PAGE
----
Strawberry Hill, a historic house internationally recognised as Britain’s finest example of Georgian Gothic revival architecture, is being protected with thoroughly modern fire detection based on Apollo technology. The contract to supply and commission the fire detection system was awarded to Apollo’s long-term customer, Technical Alarm Systems Limited of Southampton, as part of the first phase of a £9 million restoration project.
Photo by Richard Spires, Friends of Strawberry Hill.
Strawberry Hill was created by Horace Walpole, the son of Britain’s first Prime Minister Sir Robert Walpole, from an original building dating back to 1698 and quickly became internationally famous. Walpole called his Gothic castle a ‘plaything house’, with his designs based on the architecture of the great gothic cathedrals and abbeys of the era. The fireplaces, windows, doors and ceilings of its 25 rooms are based upon the medieval tombs of saints and kings. During his tenure, the house became home to a vast collection of art, antiquities and curiosities that reflected Walpole’s social position and aspirations as an innovator of style.
The contents were sold off in 1842 and the house gradually fell into a state of disrepair; so much so that the World Monuments Fund included it among the 100 most endangered heritage sites of the world. In response the Strawberry Hill Trust was formed and, with restoration grants from both English Heritage and the Heritage Lottery Fund, they initiated its repair. The Grade I listed building reopened to the public in October 2010 after a two year restoration process.
Like any other public access building, Strawberry Hill needed a modern fire detection system to protect its fabric and contents, its visitors and staff. The fire system was designed by M&E consultants Martin Thomas Associates Limited and installed by contractor Multiserve. Technical Alarm Systems won the contract to supply and commission the fire system in competitive tender.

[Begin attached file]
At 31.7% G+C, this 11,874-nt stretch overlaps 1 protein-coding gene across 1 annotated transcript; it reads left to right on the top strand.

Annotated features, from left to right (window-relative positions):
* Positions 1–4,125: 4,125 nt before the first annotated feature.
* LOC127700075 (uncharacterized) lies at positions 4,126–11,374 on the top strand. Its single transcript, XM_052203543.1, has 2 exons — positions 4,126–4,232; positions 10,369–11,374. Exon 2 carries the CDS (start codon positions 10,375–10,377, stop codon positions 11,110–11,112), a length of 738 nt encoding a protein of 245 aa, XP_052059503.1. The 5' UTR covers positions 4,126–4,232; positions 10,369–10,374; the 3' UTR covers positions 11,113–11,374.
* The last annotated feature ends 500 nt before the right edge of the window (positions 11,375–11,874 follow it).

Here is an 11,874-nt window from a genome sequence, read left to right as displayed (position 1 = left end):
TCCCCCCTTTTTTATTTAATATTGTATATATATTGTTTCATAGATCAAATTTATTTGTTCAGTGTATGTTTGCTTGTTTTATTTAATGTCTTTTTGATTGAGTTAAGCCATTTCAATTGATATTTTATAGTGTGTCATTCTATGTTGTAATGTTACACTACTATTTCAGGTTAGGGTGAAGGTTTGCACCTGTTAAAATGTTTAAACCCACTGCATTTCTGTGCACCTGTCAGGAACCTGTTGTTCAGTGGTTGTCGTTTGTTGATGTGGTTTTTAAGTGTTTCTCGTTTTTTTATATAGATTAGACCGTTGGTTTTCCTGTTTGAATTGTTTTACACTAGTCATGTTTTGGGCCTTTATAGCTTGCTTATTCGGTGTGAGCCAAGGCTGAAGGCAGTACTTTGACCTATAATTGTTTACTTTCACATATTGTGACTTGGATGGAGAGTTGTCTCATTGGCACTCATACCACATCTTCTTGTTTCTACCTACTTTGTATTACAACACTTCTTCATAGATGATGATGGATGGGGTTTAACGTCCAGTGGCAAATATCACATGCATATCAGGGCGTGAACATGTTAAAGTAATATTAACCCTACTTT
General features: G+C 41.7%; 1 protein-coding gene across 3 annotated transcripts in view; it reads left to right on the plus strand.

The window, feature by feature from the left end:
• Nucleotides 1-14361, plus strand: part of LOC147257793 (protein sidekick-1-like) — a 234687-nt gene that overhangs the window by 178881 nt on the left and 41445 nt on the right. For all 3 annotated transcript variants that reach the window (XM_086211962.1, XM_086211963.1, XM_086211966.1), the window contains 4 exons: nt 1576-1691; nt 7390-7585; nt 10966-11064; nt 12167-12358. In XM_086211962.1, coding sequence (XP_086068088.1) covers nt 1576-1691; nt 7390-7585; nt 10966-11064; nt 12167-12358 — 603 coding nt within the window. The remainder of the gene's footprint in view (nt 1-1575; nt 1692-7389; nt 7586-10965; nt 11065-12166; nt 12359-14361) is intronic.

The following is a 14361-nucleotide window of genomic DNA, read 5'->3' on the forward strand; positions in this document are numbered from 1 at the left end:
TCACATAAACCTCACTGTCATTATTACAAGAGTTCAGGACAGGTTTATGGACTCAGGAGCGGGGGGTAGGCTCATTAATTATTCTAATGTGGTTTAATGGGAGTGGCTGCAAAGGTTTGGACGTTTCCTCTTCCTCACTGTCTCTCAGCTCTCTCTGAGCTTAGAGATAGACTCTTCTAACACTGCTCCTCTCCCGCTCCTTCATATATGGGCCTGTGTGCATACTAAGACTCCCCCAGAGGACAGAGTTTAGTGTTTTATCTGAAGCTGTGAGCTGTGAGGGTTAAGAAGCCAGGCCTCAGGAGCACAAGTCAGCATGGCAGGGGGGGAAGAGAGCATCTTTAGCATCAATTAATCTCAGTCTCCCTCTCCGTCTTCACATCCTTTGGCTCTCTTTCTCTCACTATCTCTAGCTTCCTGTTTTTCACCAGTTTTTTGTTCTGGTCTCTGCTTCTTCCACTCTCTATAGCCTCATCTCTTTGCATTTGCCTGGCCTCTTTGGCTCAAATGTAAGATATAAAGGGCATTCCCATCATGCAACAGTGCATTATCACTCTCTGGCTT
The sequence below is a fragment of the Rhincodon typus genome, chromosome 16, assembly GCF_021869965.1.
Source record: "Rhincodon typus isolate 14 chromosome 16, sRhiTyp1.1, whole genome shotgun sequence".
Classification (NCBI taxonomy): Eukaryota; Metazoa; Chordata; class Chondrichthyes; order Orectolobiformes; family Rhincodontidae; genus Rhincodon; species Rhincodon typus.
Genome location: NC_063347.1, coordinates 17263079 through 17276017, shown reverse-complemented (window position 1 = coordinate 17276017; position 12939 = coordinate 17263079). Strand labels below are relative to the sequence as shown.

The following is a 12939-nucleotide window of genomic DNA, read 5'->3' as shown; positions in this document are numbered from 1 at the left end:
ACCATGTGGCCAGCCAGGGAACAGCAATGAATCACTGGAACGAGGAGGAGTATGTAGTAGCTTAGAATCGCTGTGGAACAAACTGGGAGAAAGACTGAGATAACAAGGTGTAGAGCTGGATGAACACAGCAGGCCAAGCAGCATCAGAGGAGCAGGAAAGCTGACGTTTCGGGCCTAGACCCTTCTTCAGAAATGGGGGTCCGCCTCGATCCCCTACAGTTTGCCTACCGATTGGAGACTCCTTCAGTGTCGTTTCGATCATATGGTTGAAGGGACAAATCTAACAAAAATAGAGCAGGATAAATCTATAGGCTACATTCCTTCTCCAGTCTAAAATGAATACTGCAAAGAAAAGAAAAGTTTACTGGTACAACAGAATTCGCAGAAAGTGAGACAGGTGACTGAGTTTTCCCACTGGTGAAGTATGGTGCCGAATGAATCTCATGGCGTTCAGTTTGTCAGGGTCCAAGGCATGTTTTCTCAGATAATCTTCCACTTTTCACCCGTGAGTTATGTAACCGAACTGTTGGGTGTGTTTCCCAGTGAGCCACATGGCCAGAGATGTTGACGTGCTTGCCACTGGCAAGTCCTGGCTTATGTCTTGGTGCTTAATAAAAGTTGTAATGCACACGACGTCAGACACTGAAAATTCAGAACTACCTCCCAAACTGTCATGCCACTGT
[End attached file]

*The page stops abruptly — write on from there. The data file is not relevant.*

Apollo’s analogue addressable XP95 range was specified to meet the main fire protection requirements, with aspirating fire detectors used in some rooms to preserve the historic décor. XP95 isolating sounder bases were used to minimise the number of devices required and to provide staff and visitors with adequate warning in the event of an emergency. The fire system is configured around an Advanced Electronics MX4404 control panel and interfaces with other critical equipment.
The house became a tourist attraction during Walpole’s life-time, with many people trying for one of the four visitor tickets that Walpole allowed per day. Strawberry Hill is just as popular today, with public interest being so high that it was fully booked for the first couple of months after its reopening.